Dov Strauss

* 1924  

  • “We departed at the October. We sat in the train in complete darkness. I remember that I had often taken that route - from Benešov to Jihlava or to Prague. It was night time, midnight, and we reached Berlin before dawn. We switched to a train that took us all the way to Warnemünde by the Baltic Sea. Then we got on a Danish ship, and it was utterly amazing how the Danes behaved to us and how nice they were.”

  • “I ended up a kilometre away from my friend. We arrived in the evening, we didn’t know anyone, but when we came to where my friend lived, we carried on further to the estate of the Danish family of Poulsens. They were already waiting for us by the porch, happy to welcome us. That was something wonderful, to suddenly see people who are looking forward to you, who care. We sat down and had supper, then Mrs Poulsen came to me with a piece of paper and said: ‘Mom, mom,’ so I’d understand what she meant. Mom means mum in Danish. That I should write home to my mum that I’m safe, that we had arrived.”

  • “The Germans wanted to have less and less to do with the Jews. I remember 15 March 1939. It was a Sunday, Mum woke up in the morning and wondered: ‘Why are they shouting “Pull the flags out!” outside?’ I looked out of the window and saw a German flag on the church behind our house. That was the start of that terrible period. My parents immediately withdrew me from school - before I’d be expelled - and suddenly it was a big problem to be a Jew.”

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    Haifa, Izrael, 15.12.2016

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    duration: 01:25:49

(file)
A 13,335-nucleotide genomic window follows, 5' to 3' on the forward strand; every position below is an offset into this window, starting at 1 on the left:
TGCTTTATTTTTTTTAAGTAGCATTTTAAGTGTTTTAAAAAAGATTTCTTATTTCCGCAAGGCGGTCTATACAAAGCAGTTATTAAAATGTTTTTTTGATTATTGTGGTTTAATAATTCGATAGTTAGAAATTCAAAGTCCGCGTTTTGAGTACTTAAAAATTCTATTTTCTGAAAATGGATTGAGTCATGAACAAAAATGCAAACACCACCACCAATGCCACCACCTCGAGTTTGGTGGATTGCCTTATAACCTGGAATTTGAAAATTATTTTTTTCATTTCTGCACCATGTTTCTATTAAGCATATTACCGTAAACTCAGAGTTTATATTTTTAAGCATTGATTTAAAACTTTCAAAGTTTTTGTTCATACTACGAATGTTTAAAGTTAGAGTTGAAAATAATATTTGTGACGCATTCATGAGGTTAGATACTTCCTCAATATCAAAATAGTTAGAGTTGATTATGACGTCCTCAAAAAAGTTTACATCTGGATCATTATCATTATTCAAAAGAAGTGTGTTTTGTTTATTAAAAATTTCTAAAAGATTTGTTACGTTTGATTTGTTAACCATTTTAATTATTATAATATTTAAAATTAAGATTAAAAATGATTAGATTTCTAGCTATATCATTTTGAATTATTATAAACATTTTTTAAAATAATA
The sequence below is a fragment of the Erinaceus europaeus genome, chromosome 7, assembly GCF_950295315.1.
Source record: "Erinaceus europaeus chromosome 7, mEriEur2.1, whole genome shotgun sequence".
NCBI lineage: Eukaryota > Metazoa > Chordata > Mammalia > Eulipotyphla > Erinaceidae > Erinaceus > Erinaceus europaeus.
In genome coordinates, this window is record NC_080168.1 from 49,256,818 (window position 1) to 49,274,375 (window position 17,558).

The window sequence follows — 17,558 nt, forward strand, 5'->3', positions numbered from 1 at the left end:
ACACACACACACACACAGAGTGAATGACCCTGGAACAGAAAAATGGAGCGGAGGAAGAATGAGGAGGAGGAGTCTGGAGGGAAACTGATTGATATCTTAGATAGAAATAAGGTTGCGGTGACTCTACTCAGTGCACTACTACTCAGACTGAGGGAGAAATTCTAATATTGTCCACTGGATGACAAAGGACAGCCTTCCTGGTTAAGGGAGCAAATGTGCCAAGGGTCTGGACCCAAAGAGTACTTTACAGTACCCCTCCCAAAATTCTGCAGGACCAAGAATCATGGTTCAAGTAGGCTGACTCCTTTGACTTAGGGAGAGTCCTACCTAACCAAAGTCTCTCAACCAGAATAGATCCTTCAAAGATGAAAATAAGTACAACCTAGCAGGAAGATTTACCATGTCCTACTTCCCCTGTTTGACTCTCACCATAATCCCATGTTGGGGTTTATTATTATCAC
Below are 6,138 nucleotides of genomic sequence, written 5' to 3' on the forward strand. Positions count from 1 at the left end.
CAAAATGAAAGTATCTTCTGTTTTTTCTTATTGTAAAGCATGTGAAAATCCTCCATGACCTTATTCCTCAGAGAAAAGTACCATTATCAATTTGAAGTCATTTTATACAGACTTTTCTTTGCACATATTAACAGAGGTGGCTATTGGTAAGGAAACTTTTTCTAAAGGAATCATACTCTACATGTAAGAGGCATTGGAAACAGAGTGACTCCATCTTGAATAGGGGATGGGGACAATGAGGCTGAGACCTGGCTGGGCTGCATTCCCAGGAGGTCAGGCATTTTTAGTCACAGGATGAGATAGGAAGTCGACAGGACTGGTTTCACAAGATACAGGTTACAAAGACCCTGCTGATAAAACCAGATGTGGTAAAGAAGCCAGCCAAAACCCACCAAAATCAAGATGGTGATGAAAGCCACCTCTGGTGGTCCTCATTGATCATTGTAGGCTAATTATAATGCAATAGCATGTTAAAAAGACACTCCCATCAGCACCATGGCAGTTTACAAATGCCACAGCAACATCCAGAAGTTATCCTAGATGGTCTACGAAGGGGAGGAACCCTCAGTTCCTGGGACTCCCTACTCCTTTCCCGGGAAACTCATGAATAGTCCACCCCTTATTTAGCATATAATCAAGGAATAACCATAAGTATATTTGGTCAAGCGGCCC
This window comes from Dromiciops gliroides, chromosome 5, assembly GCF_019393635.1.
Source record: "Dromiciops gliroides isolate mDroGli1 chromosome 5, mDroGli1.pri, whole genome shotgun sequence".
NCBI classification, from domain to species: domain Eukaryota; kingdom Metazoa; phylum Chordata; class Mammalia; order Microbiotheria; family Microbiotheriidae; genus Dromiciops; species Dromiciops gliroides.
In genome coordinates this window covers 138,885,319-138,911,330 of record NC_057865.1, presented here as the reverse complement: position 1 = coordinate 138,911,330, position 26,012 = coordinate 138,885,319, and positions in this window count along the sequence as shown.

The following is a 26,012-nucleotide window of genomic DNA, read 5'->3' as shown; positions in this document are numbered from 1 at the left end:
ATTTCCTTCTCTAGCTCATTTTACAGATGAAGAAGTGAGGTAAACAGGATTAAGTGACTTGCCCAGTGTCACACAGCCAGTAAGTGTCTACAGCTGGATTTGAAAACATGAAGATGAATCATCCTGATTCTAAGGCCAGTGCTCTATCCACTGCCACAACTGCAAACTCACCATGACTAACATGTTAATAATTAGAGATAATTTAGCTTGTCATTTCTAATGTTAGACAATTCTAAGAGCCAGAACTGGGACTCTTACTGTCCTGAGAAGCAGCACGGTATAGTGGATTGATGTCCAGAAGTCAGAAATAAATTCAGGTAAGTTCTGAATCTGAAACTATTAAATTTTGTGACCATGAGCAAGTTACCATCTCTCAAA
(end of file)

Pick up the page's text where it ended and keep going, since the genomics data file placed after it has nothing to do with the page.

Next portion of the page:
media recorded in project Stories of the 20th Century TV
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Strangers welcomed us so warmly

Dov Strauss March 1939
Dov Strauss March 1939
photo: archiv pamětníka

Dov, née Oskar, Strauss was born on 25 March 1924 into a Jewish family in Benešov nad Ploučnicí. In 1934 the family moved to Jihlava. Growing antisemitic tendencies persuaded the parents to send their only son to Palestine with a group of young Zionists. He participated in a preparatory Hachshara course in Brno in April 1939; in August 1939 he was chosen to go to Denmark, where he travelled together with about 50 young Jews from Czechoslovakia in late October 1939. He spent a year in Denmark on a farm with the Poulsen family near Thisted. In October 1940 he continued to Palestine with a group of Zionists. He settled down in the kibbutz of Geva. In 1945 he got married; he and his wife moved to a farm in Jokneam in Jordan Valley in 1952. They raised three children, who still help them tend to the family farm in Jokneam. The story of Dov Strauss and other Czech Jews who found shelter from the war in Denmark was recorded and published in 2013 by journalist Judita Matyášová in her book Přátelství navzdory Hitlerovi (Friendship in Spite of Hitler).